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The Bible verse from Jeremiah 13:23 says “Can the Ethiopian change his skin or the leopard his spots?”
This verse has often served as a basis of belief that a person’s innate character cannot be changed, just as their physical aspects of color cannot be easily altered (setting aside hair color!).
… religion is a mighty bulwark … in the world of mankind there are two safeguards that protect man from wrongdoing. One is the law which punishes the criminal; but the law prevents only the manifest crime and not the concealed sin; whereas the ideal safeguard, namely, the religion of God, prevents both the manifest and the concealed crime, trains man, educates morals, compels the adoption of virtues and is the all-inclusive power which guarantees the felicity of the world of mankind. But by religion is meant that which is ascertained by investigation and not that which is based on mere imitation, the foundation of Divine Religions and not human imitations.
This “mighty bulwark” of religion that “compels the adoption of virtues” can help us all deal with life’s challenges. The 12–Step Method developed by Alcoholics Anonymous and adopted by the majority of programs that seek to help people with various forms of addictions, for example, refers in six of the 12 steps (2, 3, 5, 6, 7, and 11) to reliance on a “higher power.” When we reach out to that higher power, trust in the guidance we find there, and dedicate our efforts to that spiritual source, we can make great strides – and make it possible for our souls to undergo a spiritual transformation. Why else would the remainder of that Biblical verse tell us “Then may you also do good who are accustomed to do evil.”
The history of the Baha’i Faith in America offers a beautiful example of the power of religion to transform a soul.
On February 7, 1887 in Dodge, Iowa, Fred Mortensen was the third of 13 children born into an impoverished immigrant family from Denmark. In 1893 his family moved to Minneapolis, Minnesota where his father, unable to find work, took to drink and eventually abandoned the family.
After the third grade, Fred and his brothers left school to try and support their family; they were known to steal food and dig through trash cans in search of leftovers. Fred was hired to perform menial labor at the “Minneapolis Star,” but he resented work and quit at the ripe old age of ten.
Seeking peer acceptance and support, Fred and his brothers joined a gang. Fred’s innate sense of superiority made him feel he could easily best those around him. He enjoyed the rough and tumble, and admitted, “fighting is a real pleasure, as welcome as a meal.” Life on the streets turned him into a hard, ruthless thug. He drank too much, enjoyed violating the law, stealing, brawling, and bullying others. He recalled “breaking a grocer’s window to steal his fruit or what-not was, as I thought, a great joke.”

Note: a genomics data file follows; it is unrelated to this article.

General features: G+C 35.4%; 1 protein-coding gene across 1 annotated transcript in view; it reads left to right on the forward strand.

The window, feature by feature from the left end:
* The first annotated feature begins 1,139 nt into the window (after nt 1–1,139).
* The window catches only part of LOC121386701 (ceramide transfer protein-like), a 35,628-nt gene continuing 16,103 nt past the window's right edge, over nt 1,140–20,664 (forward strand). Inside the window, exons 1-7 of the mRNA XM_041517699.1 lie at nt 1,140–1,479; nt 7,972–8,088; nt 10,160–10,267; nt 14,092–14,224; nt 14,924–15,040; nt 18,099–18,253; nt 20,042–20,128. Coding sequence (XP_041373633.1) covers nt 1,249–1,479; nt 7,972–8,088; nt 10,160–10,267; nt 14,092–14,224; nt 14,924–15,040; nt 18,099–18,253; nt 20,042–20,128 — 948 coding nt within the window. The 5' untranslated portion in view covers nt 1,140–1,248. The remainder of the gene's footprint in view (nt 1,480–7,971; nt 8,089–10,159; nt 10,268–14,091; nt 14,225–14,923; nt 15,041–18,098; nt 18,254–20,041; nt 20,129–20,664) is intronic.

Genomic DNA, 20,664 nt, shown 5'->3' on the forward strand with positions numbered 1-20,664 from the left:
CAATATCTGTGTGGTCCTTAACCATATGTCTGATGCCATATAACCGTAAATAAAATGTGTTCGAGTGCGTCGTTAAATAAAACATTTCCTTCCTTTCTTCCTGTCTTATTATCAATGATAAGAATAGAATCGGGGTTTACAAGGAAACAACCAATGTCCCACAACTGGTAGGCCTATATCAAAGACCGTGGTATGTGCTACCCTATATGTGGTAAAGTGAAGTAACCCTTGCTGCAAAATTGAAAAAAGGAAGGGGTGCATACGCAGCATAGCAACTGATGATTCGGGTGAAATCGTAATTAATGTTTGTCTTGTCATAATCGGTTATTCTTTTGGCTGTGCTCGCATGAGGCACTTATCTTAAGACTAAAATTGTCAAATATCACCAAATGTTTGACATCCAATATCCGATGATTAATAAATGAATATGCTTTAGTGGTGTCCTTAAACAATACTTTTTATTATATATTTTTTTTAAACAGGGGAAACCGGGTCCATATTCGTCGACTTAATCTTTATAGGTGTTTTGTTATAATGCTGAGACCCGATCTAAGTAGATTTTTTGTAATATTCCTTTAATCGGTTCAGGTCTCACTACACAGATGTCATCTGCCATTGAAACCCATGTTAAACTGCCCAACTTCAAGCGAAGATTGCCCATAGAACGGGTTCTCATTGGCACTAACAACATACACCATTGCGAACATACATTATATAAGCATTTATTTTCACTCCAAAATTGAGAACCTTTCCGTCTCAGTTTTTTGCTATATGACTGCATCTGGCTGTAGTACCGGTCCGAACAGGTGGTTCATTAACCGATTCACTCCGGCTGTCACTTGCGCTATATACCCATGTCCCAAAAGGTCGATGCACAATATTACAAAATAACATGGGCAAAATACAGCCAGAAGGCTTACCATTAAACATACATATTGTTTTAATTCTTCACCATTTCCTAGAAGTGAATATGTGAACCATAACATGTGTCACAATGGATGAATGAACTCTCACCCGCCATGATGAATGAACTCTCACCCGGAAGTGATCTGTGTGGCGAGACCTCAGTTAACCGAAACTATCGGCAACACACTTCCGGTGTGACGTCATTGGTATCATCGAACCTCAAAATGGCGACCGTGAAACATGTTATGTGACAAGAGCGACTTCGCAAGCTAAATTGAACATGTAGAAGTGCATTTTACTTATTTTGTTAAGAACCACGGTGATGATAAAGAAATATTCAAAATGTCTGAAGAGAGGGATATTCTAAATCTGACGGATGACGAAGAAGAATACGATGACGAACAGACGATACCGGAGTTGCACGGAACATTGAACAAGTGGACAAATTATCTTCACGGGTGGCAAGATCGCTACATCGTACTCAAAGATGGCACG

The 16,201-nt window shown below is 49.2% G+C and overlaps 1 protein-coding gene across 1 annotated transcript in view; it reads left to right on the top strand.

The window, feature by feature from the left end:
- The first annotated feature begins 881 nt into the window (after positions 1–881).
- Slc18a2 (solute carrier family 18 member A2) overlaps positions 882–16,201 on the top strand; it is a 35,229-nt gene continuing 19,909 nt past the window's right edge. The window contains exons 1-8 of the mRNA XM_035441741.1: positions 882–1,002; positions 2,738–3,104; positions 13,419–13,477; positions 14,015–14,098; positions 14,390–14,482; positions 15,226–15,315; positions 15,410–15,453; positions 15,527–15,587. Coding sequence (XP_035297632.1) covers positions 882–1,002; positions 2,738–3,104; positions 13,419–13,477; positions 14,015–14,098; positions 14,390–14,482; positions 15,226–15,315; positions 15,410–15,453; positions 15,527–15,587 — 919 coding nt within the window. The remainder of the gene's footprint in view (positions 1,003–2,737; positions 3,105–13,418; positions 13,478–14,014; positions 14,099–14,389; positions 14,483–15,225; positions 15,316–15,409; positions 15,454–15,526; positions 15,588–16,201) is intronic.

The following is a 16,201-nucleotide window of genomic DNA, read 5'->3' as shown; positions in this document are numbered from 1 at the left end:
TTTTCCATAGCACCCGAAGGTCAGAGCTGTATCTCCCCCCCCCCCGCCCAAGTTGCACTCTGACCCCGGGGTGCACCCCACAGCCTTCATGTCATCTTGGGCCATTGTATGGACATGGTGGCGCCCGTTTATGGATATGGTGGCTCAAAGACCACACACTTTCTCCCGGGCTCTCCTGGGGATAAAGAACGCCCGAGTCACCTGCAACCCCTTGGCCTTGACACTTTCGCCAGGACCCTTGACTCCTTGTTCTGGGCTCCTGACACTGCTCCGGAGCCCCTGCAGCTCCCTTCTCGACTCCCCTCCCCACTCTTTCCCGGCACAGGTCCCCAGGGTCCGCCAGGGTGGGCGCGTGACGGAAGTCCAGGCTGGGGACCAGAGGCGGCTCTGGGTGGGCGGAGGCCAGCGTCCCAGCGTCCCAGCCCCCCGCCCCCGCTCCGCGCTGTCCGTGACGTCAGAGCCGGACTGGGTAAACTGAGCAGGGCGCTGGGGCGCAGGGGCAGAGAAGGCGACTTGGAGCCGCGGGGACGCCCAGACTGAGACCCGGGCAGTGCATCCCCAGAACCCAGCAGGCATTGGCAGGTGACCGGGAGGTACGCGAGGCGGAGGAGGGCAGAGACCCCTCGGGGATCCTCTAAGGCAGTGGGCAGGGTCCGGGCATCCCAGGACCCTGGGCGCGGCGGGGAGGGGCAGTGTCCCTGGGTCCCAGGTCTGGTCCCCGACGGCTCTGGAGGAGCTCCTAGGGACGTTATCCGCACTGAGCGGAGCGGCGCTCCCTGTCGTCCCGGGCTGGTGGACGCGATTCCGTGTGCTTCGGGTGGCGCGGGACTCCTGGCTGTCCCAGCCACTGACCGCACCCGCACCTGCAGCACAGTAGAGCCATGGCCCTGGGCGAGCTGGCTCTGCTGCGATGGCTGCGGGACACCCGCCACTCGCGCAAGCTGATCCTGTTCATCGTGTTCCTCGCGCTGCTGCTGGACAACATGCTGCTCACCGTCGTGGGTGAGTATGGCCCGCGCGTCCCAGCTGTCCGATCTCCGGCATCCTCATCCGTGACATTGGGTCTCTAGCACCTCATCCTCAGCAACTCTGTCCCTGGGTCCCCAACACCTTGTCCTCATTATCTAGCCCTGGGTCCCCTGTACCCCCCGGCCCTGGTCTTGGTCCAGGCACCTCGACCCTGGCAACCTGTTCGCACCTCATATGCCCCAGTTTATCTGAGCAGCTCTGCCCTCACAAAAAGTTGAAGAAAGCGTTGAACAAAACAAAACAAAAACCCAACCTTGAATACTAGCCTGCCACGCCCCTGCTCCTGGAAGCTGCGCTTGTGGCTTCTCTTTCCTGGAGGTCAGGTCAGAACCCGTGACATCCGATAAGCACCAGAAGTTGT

The gang terrorized immigrants, especially Russians and Jews. He related: “I can’t begin to tell you how we enjoyed persecuting them, stealing their wine, breaking their windows, in fact doing everything but setting fire to their homes.”
Two versions explain how, while being chased by police, they were able to catch him after Fred fell and broke his leg. According to his great-grandson, Justin Charles Martin Penoyer:
“In 1904, at age 17, Mortensen and his gang robbed a local train. As his younger brother grabbed a mail bag, Fred noticed the police coming. He took the bag from his brother and told him to run. The police chased Fred instead. In an effort to avoid a barrage of bullets, he jumped a wall, fell and broke a leg. His flight was arrested and so was he. The prison doctor set the leg improperly, which left Fred with one leg shorter than the other, resulting in a permanent limp.”
In Mortensen’s own version, he wrote:
“… a young fellow was being arrested and I, of course, tried to take him away from the policeman. While this was going on a couple of detectives happened along and in my haste to get away from them I leaped over a thirty-five foot wall, breaking my leg, to escape the bullets whizzing around about – and wound up in the ‘garden at the feet of the Beloved’ as Baha’u’llah has so beautifully written it in the Seven Valleys.”
In his wonder at God’s grace, Fred writes about how he arrived at the gate to the garden of the Beloved through his own criminal activity:
“I violated any law I saw fit, man’s or God’s. Strange as it seems to me at times, it was through coming into contact with these laws that I received the opportunity to be guided into this most wonderful Revelation.”
The gate keeper of the garden was the attorney appointed to defend him: Albert Hall, who became a Baha’i between 1900 and 1903. Mortensen recalled:
“At this time I was defended by our departed, but illustrious Baha’i brother, Albert Hall, to whom I owe many thanks and my everlasting good will for helping to free me from the prison of men and of self. It was he who brought me from out the dark prison house; it was he who told me, hour after hour, about the great love of Abdu’l-Baha for all His children and that he was here to help us show that love for our fellowmen. Honestly, I often wondered then what Mr. Hall meant when he talked so much about love, God’s love, Baha’u’llah’s love, Abdu’l-Baha’s love, love for the Covenant … I was bewildered. Still, I returned, to become more bewildered, so I thought; and I wondered why. … Thus the Word of God gave me a new birth …”
Fred Mortensen found the Baha’i Faith while in prison, and it changed his entire life. In the next part of this series, we’ll see how the process of his transformation progressed, with steps backward, and then forward again.